Leading volunteers is a craft. One that requires constant tweaking and learning.
Yet there are some principals you learn about leading volunteers that never change.
Volunteers want to know that what they do to matters.
Volunteers want to enjoy what they do.
Volunteers want to feel needed and known.
Now, I can convince a volunteer to do just about anything if I present a compelling need. People are pretty generous and willing to do something they may not enjoy in order to meet a need. For a season, they will ‘grin and bear it’.
But as ministry leaders, working with volunteers means we operate within the tension of matching the ‘wiring’ of volunteers with the needs of our ministry. And there are plenty of times the two don’t always align.
Have you ever…
…had a need for 1st grade leaders, yet all you seem to attract are people that want to hold babies?
…needed to redirect a volunteer from a full team at one service to a deficit at another?
There are many factors that influence where and when a volunteer serves. And our ability to nimbly navigate these factors can set us up for success or failure.
You may have a great need that has yet to be filled. And you are welcome to brow-beat a volunteer into taking on that role even though you know it’s not a great fit. But that’s nothing more than a precariously placed band-aid.
Over time the band-aid will start to peel back. And every effort you make to press it back in place in the name of “serving Jesus” is futile.
Eventually that volunteer exits.
And you’re left with the same hole.
How do we avoid this?
How do we prevent ourselves from attempting to force someone into a volunteer ‘hole’ we know they’re not suited to fill? How do we ensure we don’t pressure people to remain in volunteer roles they no longer enjoy?
I have 3 postures I fight to maintain when leading volunteer teams. One keeps the volunteer team engaged for the right reason. The other two help me ensure that I see beyond the tip of my own nose:
Posture #1: Connect them to the “Why” as often as possible.
This is nothing earth-shattering. It’s widely known thanks to Simon Sinek. But it’s really true. In every interaction with volunteers I’m fighting make sure they know why they chose their Small Group over beating the traffic or lunch with friends.
The responsibility is mine to ensure that I can clearly communicate the “Why” behind the what. And “Doing it for Jesus!” isn’t enough. Call me unspiritual, but people will only “do it for Jesus” for so long before they decide there are other things they’d rather do for Him. Ministry leaders need to figure out how to succinctly communicate the “Why”.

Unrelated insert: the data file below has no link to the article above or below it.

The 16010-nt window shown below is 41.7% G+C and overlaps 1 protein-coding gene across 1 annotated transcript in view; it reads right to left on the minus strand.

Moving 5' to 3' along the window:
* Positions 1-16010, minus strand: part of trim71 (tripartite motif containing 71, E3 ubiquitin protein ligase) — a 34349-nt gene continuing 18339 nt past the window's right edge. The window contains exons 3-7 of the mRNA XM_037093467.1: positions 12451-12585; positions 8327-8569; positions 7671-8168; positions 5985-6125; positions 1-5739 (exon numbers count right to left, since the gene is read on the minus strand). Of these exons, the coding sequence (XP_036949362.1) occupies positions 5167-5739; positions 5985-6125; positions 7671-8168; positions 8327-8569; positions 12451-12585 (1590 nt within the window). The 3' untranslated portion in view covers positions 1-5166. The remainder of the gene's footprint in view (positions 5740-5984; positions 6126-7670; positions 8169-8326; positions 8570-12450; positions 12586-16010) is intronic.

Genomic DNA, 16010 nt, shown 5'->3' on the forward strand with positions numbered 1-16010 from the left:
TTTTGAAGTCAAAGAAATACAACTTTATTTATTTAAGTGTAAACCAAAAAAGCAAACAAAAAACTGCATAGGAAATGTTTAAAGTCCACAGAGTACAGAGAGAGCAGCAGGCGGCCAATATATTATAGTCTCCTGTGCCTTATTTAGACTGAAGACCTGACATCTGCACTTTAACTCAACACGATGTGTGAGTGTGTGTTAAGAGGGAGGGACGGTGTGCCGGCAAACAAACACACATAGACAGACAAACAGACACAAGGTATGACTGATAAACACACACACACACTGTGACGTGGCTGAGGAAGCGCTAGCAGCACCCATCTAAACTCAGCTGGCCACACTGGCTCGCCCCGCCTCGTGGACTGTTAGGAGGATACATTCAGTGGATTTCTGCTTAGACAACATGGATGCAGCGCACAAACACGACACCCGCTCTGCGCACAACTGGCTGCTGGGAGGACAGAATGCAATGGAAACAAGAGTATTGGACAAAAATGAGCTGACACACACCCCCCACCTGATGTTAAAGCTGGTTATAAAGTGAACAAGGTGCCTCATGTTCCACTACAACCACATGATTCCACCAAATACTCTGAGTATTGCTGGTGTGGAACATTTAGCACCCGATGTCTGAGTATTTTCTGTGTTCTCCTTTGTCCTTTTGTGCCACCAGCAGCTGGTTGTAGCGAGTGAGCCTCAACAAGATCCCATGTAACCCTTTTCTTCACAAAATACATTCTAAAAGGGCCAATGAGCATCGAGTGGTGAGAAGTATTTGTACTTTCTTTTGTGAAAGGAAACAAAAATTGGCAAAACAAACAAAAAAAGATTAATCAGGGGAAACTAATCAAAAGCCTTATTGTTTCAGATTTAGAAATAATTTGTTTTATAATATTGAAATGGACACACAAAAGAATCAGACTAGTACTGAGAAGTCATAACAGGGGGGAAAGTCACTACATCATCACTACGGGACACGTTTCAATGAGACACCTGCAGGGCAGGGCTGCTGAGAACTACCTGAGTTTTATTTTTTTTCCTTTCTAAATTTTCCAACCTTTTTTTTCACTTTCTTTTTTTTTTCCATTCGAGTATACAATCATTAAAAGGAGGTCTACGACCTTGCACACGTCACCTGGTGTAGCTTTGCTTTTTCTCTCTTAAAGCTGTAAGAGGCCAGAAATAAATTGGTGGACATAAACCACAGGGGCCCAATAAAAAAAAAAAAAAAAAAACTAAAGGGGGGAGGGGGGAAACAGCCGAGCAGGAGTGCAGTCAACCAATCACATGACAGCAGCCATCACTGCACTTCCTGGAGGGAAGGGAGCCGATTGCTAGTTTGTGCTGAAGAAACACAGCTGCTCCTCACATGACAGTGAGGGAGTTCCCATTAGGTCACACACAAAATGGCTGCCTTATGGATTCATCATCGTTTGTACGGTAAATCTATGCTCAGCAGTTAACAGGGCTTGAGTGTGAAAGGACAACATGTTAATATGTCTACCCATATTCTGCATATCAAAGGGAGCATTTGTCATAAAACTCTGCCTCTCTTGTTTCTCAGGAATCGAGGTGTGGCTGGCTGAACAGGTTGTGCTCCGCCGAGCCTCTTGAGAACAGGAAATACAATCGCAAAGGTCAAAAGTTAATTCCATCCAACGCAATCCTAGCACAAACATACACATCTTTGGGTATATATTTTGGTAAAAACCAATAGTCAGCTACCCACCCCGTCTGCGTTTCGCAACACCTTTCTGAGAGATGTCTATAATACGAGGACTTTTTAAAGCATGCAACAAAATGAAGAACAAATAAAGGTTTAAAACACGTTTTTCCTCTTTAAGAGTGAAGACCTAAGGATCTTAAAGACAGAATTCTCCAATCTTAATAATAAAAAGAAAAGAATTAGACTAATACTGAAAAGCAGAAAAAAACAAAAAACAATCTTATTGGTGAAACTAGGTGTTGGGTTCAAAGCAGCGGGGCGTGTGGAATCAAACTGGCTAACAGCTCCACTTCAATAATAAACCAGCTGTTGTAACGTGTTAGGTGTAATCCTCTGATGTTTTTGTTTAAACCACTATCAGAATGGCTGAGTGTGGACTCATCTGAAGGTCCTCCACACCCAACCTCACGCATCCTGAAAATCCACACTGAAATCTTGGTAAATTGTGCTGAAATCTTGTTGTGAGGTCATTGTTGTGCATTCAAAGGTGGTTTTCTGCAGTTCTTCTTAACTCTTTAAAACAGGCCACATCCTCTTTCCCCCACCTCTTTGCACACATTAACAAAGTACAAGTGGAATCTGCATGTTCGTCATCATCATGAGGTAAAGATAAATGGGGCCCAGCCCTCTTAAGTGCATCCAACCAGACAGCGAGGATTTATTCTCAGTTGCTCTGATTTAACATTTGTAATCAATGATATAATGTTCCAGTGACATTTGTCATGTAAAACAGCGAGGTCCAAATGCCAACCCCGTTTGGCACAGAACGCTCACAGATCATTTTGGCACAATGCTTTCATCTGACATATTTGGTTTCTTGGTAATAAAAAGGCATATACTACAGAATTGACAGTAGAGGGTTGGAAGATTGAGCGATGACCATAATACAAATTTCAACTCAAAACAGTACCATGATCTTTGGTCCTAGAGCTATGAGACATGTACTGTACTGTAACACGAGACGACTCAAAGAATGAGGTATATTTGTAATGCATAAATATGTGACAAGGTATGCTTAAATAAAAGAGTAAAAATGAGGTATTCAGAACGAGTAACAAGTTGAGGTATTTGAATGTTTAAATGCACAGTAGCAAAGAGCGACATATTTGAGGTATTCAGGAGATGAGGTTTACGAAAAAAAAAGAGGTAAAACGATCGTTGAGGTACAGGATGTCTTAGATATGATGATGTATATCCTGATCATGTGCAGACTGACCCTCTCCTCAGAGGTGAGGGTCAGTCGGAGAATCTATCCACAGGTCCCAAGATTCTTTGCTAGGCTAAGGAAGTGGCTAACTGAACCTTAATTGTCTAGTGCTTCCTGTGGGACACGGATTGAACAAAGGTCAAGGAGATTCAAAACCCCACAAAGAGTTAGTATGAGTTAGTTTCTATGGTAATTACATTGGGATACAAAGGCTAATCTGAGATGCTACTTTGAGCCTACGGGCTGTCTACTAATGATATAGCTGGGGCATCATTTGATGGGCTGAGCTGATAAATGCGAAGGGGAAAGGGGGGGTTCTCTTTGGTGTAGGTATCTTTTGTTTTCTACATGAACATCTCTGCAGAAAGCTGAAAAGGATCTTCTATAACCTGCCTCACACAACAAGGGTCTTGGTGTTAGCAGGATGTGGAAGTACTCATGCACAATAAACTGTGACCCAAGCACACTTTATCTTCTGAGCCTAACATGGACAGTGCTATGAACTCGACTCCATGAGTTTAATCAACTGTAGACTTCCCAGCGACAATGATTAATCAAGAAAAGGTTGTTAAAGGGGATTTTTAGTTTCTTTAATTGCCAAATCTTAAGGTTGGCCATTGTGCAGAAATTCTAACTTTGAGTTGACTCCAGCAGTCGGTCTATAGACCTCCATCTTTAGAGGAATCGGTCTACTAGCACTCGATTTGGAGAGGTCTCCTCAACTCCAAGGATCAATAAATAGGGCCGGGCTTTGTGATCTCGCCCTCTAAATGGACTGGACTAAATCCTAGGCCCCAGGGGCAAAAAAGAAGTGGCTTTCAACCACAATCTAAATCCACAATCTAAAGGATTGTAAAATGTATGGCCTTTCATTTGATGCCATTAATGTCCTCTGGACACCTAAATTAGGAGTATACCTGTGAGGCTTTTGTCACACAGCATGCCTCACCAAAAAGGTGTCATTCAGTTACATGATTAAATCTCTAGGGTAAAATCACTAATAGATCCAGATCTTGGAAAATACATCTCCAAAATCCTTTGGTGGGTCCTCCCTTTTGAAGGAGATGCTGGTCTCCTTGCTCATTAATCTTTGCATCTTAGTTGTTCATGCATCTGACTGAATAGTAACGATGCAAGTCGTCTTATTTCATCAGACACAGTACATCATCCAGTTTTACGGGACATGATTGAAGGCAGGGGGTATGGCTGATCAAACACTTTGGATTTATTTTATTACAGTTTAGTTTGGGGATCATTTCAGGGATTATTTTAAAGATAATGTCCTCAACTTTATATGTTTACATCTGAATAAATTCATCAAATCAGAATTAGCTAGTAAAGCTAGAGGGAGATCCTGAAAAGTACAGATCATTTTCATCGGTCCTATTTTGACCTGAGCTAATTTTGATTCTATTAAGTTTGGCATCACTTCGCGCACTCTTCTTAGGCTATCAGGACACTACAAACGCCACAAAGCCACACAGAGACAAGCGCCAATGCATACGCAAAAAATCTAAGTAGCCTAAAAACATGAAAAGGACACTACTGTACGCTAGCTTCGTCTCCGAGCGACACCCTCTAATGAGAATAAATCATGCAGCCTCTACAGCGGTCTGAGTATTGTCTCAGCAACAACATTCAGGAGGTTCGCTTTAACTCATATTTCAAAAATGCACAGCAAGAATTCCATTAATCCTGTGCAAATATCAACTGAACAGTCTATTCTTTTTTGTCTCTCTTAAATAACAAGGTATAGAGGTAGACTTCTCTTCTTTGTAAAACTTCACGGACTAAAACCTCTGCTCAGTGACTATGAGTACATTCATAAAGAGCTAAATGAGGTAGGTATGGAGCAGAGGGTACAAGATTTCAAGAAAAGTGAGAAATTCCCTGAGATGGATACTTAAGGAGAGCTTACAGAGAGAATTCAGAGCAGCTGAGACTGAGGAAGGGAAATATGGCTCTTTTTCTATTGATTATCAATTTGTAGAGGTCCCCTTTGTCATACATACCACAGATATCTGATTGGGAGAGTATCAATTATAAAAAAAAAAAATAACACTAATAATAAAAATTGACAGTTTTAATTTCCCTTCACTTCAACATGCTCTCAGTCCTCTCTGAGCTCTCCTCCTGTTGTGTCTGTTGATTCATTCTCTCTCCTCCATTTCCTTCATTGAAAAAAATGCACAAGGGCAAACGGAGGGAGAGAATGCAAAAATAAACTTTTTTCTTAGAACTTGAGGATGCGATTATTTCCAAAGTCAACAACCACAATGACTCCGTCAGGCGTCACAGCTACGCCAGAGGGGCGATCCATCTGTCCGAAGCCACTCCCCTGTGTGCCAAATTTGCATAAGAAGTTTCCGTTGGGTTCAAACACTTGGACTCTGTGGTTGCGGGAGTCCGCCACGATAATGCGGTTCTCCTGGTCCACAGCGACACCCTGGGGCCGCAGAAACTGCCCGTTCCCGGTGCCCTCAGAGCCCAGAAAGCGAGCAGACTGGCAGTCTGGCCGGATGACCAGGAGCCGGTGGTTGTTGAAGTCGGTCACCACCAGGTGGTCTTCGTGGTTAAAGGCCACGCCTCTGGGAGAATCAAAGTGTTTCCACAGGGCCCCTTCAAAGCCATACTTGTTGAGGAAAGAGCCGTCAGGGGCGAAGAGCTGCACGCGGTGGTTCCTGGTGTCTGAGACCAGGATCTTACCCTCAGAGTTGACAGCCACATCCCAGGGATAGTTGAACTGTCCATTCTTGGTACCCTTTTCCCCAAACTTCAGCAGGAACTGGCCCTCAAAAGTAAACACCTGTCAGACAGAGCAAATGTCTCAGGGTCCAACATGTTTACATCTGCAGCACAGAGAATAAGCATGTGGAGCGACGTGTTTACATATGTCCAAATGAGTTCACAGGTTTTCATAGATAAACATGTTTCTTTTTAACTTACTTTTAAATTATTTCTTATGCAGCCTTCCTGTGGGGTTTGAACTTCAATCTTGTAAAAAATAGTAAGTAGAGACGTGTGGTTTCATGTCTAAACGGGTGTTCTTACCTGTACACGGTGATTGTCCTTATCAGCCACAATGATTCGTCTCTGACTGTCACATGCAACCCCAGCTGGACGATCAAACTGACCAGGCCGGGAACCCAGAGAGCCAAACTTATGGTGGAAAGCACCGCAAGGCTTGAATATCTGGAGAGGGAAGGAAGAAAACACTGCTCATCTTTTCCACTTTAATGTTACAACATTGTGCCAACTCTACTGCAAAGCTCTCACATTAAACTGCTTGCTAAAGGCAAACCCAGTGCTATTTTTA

It’s more than a mission statement. Your mission statement is your ‘jumping off point’. You need some key phrases that are simple and short but packed with purpose.
Why do we do Small Groups?
Because we believe faith is transferred in the context of a relationship. And relationships can’t be built in large settings of kids.
Why do you ask Small Group Leaders to serve weekly?
Because kids won’t believe they can trust your God until they know they can trust you. And when you show up predictably in their life, they start to believe God does too.
Why do we need one Small Group Leader for every 8 kids when a school teacher teaches an average of 25?
Because you can’t truly know 25 kids… but you can know 8. You can know their birthday, their favorite color, the name of their pet(s) and their favorite sport. And I want you to know all of those things about your 8.
Posture #2: Willing to move someone out, even when it hurts.
Recently I invited a Small Group Leader to shift to a support role on one of our teams. It wasn’t that we had an abundance of Small Group Leaders in that grade level. Actually, we need more. And her subtraction from that group creates a greater deficit.
But this volunteer was clearly not happy in this role. In my interactions, I watched her move back and forth from “love it” to “hate it” enough times to know… this is not a great fit. But she knew the need and didn’t want to leave the rest of the group “high and dry”.
Though I value her willingness to “take one for the team”, she is far too valuable to allow her to languish in a role she does not enjoy simply because I have a need. I’d much prefer to shift her to a place that she enjoys serving. Doing so ensures I get the best of what she has to offer rather than what she’s able to manufacture on her own strength.
Am I willing to move someone out for long-term gain, even when it creates short-term pain? Can I love them enough to give them the opportunity to find a new place to serve, even if it leaves me with a hole?
Posture #3: People won’t fill a hole they don’t see.
Sometimes the plate has to stop spinning and drop before someone walks along and says, “Hey, I can pick that up.” It’s never comfortable to allow a ‘hole’ to be exposed. But the truth is, that can get the attention of your next potential volunteer.
I’m not advocating that you step back and allow things to fall apart in the name of ‘exposing holes’. No one wants to jump on a sinking ship. Every week my role requires me to ensure that every role is filled so that kids have an experience that makes them want to return.
But allowing someone to see that a need exists helps them to see where they might fit. And every volunteer wants to find their fit.
Leading volunteers is a craft. You never completely put it down and as dynamics change, we have to figure out how to adjust. Maintaining these postures has helped me adjust as needed and successfully retain some amazingly gifted volunteers.